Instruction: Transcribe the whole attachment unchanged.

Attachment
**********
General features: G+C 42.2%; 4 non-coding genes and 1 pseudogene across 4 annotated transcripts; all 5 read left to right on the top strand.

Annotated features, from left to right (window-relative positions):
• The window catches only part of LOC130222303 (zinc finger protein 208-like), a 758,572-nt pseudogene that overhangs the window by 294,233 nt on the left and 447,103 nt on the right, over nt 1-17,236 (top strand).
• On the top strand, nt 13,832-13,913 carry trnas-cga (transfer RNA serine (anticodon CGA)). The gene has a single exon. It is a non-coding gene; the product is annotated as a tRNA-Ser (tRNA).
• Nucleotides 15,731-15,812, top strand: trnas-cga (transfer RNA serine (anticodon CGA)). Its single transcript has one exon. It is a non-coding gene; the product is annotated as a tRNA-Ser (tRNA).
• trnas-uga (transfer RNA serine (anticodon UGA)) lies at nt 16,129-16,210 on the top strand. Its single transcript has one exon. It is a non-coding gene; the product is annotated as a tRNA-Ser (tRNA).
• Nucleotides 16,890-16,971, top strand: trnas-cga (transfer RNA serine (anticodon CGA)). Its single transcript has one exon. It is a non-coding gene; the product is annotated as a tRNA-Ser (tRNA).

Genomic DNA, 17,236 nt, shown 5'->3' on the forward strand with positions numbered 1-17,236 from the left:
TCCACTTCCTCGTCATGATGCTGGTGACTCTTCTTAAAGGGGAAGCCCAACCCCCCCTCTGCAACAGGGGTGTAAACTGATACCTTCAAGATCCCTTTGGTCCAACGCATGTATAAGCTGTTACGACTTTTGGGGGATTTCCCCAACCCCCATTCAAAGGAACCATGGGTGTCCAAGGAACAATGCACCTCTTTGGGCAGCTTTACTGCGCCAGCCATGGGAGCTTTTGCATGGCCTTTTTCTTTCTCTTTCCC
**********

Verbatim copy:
General features: G+C 42.2%; 4 non-coding genes and 1 pseudogene across 4 annotated transcripts; all 5 read left to right on the top strand.

Annotated features, from left to right (window-relative positions):
• The window catches only part of LOC130222303 (zinc finger protein 208-like), a 758,572-nt pseudogene that overhangs the window by 294,233 nt on the left and 447,103 nt on the right, over nt 1-17,236 (top strand).
• On the top strand, nt 13,832-13,913 carry trnas-cga (transfer RNA serine (anticodon CGA)). The gene has a single exon. It is a non-coding gene; the product is annotated as a tRNA-Ser (tRNA).
• Nucleotides 15,731-15,812, top strand: trnas-cga (transfer RNA serine (anticodon CGA)). Its single transcript has one exon. It is a non-coding gene; the product is annotated as a tRNA-Ser (tRNA).
• trnas-uga (transfer RNA serine (anticodon UGA)) lies at nt 16,129-16,210 on the top strand. Its single transcript has one exon. It is a non-coding gene; the product is annotated as a tRNA-Ser (tRNA).
• Nucleotides 16,890-16,971, top strand: trnas-cga (transfer RNA serine (anticodon CGA)). Its single transcript has one exon. It is a non-coding gene; the product is annotated as a tRNA-Ser (tRNA).

Genomic DNA, 17,236 nt, shown 5'->3' on the forward strand with positions numbered 1-17,236 from the left:
TCCACTTCCTCGTCATGATGCTGGTGACTCTTCTTAAAGGGGAAGCCCAACCCCCCCTCTGCAACAGGGGTGTAAACTGATACCTTCAAGATCCCTTTGGTCCAACGCATGTATAAGCTGTTACGACTTTTGGGGGATTTCCCCAACCCCCATTCAAAGGAACCATGGGTGTCCAAGGAACAATGCACCTCTTTGGGCAGCTTTACTGCGCCAGCCATGGGAGCTTTTGCATGGCCTTTTTCTTTCTCTTTCCC